Paper patching is something I have wanted to try ever since I got my W&H 45-70 2 years ago from a guy who purchased the rifle from a old SASS shooter who needed the money. The fellow who I purchased it from complained of its recoil...I didn't say anything to this I simply handed over my $285 for the rifle and walked away with a smile. 45-70 brass is fairly easy to come across but I only had 40-60 brass at home I obtained from an auction for a whopping $0.75 yeah..3/4 of a dollar for 100pcs of necked down 45-70 brass. 50 of the rounds were loaded with 40 cal bullets and full of black powder. The remaining pcs of brass merely were necked down and ready to load. My first order of business was to fire form the loaded rounds....does not seem to hard pop a 40cal round into what is supposed to be a 45-70 caliber rifle. 50 rounds later and a few split cases I had a good start on fire forming the already loaded cases. My barrel was very leaded but it cleaned out after about 10 minutes of attention. What to do with the other rounds? I had a bunch of .41 magnum bullets around that my dad had cast up back when he shot the 41 mag about as much as I shoot .44 mag these I ran the 50 remaining pieces through a 41 magnum ball expander die and loaded the 41mag bullets with a full case of cheap black powder. Needless to say these were odd looking rounds. Almost looked like a hour glass. the bullet was bigger than the case body at this point. I shot those 50 rounds and had 3 split cases. So now I have about 94 good 45-70 cases and a little odd-ball education on fire forming. Next step was to load them with 45 cal bullets (I used the classic 405gr RN)and a case full of powder. Ran through the 95 pcs of brass and split 5 more cases. So at this point in time I have a 10% case failure rate...not bad for $0.75 of brass, time and cheap black powder. My next order was to learn how to anneal the cases so I wouldn't split anymore. I read up on a few web pages about the process and practiced on some old 30/06 brass. Basically I used a old lazy Susan, a pan of water and a propane torch. I annealed the remaining 45-70 cases and loaded them back up with a 500 gr RN cast bullet with 4 lube groves and graphite lube this time. I just used the 500gr bullet cause I wanted to try them. I used about 50 grains of 777 and headed off to the range. I sighted in on a steel ram at 200 yards, and only missed about 10 times out of the 90 rounds offhand. It was a good accurate load, no leading and easy clean up as black powder usually is if you know how to use soap and water. I clean the cases in hot soapy water after each firing and tumble them in the media tumbler ready for the next loading. These cases are on their 8th or 9th firing now and show little wear. So I start my search for a Paper patch mold now (you thought I forgot didn't you?) I looked on the online forums and posted want ads when I could. But non were to be had at a good price. Then while I was walking around at a outside gun show this past fall my dad spotted 2 paper patch molds for 45 cal. and got them both for $60. They were 2 single cavity Rapine molds one 400gr bullet and one 501gr bullet. The 500gr bullet is what I cast up with to try on this adventure. I cast up about 125 or so at home and brought them back with me to my apartment to paper patch. But then it hit me...the bullets were .446-.447 in diam and the .0011 paper I have would not work....nor would the paper that came with the bullets as they only bumped the bullet up to .452 with 2 wraps and they were precut so that did me no good. So I started my search for the right paper to use. Phone book paper seemed ideal, Cheap (hell, free in most cases) lots of it and thin. Actually it turns out it might be the worst paper to use because it is recycled which means it has clay and acid in it I guess? I would like to take some paper samples to one of the chem labs and have them run tests on it. So far I've messed around with patching bullets with phone book paper, 20# copy paper and the patching paper that came with the mold. The phone book paper I will try a few of but I'm not sure if i want to stick with it. Vegetable paper, Onion skin, Bible book paper? (May the word of God always be with you and travel at 1800 FPS) and vellum are other possibilities but I need to find good low cost sources for these. Stay tuned for range results with the Phone book patched bullets.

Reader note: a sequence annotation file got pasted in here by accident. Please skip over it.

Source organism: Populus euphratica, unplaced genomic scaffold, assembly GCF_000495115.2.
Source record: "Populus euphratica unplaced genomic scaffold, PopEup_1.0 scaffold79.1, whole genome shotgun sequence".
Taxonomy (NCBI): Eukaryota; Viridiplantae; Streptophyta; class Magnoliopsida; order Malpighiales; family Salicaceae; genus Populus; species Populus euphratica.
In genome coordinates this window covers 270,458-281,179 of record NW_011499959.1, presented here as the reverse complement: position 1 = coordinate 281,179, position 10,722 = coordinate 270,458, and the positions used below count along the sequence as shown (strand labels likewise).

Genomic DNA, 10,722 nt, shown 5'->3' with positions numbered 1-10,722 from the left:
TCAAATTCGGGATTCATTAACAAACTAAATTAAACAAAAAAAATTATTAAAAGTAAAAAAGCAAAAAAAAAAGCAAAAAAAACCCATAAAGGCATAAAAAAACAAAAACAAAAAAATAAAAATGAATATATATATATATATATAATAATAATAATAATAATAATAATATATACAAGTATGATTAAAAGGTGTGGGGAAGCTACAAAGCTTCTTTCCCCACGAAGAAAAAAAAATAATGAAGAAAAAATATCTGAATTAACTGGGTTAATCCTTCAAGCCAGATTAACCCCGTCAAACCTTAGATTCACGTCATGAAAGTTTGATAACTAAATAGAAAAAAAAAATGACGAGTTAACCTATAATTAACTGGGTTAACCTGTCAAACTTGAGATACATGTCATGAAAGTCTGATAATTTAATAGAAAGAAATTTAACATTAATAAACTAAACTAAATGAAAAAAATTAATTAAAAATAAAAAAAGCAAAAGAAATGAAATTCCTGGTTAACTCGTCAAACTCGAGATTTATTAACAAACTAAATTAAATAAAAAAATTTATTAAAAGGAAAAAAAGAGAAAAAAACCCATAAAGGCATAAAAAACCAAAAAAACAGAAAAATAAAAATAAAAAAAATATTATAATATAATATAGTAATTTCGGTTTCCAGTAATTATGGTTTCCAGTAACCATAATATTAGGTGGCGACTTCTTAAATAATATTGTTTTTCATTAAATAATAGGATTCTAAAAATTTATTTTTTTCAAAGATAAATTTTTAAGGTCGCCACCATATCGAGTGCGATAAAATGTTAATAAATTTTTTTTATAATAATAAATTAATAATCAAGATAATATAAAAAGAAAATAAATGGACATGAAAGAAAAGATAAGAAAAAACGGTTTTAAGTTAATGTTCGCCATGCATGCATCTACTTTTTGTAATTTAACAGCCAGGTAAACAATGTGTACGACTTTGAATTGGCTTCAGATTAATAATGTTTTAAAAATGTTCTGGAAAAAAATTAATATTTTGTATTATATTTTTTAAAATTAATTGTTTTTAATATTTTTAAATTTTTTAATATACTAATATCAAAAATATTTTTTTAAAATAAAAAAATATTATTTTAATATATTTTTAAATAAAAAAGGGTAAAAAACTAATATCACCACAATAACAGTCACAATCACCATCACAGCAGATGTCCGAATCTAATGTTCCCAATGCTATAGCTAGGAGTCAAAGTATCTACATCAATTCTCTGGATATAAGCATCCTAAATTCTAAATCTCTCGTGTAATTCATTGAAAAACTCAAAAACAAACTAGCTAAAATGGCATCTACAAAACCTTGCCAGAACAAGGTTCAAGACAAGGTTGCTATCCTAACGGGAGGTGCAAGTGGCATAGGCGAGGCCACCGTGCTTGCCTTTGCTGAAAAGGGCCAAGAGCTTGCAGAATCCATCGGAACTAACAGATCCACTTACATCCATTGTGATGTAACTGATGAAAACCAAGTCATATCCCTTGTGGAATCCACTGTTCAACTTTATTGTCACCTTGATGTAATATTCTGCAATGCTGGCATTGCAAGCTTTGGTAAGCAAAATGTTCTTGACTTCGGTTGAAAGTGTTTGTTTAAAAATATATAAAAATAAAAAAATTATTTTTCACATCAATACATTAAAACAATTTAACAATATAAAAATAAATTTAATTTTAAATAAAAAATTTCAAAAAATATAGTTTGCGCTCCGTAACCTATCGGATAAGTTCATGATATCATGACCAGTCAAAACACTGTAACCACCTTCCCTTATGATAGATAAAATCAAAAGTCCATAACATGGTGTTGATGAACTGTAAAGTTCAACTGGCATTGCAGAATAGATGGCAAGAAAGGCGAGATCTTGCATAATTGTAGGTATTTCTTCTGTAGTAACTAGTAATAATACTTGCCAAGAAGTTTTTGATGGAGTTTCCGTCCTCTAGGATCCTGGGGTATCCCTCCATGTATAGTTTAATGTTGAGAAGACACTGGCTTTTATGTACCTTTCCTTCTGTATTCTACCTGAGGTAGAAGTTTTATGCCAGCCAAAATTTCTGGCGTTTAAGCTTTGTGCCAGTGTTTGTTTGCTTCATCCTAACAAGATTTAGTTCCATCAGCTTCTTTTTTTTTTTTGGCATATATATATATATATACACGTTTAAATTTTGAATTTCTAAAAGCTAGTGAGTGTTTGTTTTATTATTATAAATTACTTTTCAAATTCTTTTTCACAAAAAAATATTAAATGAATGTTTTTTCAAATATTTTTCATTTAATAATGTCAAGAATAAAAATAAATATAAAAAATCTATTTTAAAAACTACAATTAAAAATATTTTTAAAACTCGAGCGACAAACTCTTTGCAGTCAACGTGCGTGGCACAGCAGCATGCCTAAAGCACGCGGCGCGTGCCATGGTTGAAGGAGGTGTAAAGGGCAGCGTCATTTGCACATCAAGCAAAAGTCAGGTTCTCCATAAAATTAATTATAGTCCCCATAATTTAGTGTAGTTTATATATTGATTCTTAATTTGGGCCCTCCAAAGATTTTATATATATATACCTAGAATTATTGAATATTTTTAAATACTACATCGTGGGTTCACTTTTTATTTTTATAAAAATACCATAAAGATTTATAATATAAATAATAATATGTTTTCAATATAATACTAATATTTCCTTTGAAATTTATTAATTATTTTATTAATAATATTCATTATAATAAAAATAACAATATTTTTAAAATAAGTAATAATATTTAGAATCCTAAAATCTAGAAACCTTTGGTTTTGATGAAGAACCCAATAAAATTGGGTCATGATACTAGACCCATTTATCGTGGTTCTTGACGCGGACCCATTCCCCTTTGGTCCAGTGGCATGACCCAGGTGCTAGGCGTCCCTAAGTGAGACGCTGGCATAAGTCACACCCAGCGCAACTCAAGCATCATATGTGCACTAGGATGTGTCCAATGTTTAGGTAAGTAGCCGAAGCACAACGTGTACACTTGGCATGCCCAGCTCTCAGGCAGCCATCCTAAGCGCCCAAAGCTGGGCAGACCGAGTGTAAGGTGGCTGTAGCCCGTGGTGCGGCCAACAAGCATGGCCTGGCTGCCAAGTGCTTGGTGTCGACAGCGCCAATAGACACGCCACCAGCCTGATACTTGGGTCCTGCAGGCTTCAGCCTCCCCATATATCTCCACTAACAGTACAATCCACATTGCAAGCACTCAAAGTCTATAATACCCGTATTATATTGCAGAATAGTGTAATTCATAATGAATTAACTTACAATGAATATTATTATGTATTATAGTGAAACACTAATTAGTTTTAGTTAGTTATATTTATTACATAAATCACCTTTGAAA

These are great sources for info, I have no connection with either of them. Please feel free to ask Q's or comment with words of wisdom.

Case annealing info

Additional info on PP bullets

Tuesday, November 13, 2007

I'm a 21 year old college student with a passion for the gun culture. I enjoy all aspects of shooting and firearms. Reloading, Casting my own bullets (boolits), Building firearms, altering them, novice design, competitive shooting, plinking, experimenting and all sorts of other things.

I don't collect and shoot firearms like most people do. The majority of the firearm owning population collects perhaps one specific type of a firearm and the variations of it. For example the Mauser bolt action rifle, they might try and collect every variation from all the producing nations. Or perhaps a S&W collector who tries to get the rare pre-dash models. I "collect" in very loose terms various actions and mechanisms of which have been employed to propel projectiles. Bolt actions, Retarted blow back, Rolling block, Roller delayed blowback, straight pull bolt actions, gas operated, Short recoil, Long recoil, straight blowback, recoil operated, Reciprocating blowback the list is truely endless. However one man's designs stand out above the rest. John M. Browning. If it is one designer I am a fan of it is him. But I will just as soon take my AK to the range as my 1919a4/a6 or my single shot 45-70 or any of my match rifles. As far as me shooting a bit differently than the average shooter I do some rather odd things with rifles and pistols. Revolvers at 200yards on a regular basis? .22 rimfire at 200 yards? Elephant rifles shot at rail road ties? WTF? Kevlar vest testing with pure lathe turned Teflon bullets?

I enjoy building firearms as well (yes its legal). I am a novice machinist and have some experience on a mill and lathe and have my own lathe at home. I enjoy designing and making custom projectiles from varying materials and testing them on various materials.

I hope to log my varying projects, advancements and fall backs, I would also like to point out that these projects are my ideas but can not always be carried out in full by me. Some projects require welding and for that I turn to my good friend who is a genius welder. Also I wanna thank my dad for his support and guiding hand in my youth and even today, as well as his friends who provided me with ideas and lessons on what to and what not to do in life. My dad has been a big part of what I am today...If it was not for him and his funding I would not have done 1/8 of what I have done thus far in my shooting career. Thanks Dad and Mom( for putting up with all my projects always laying around the house...even when I'm away at school)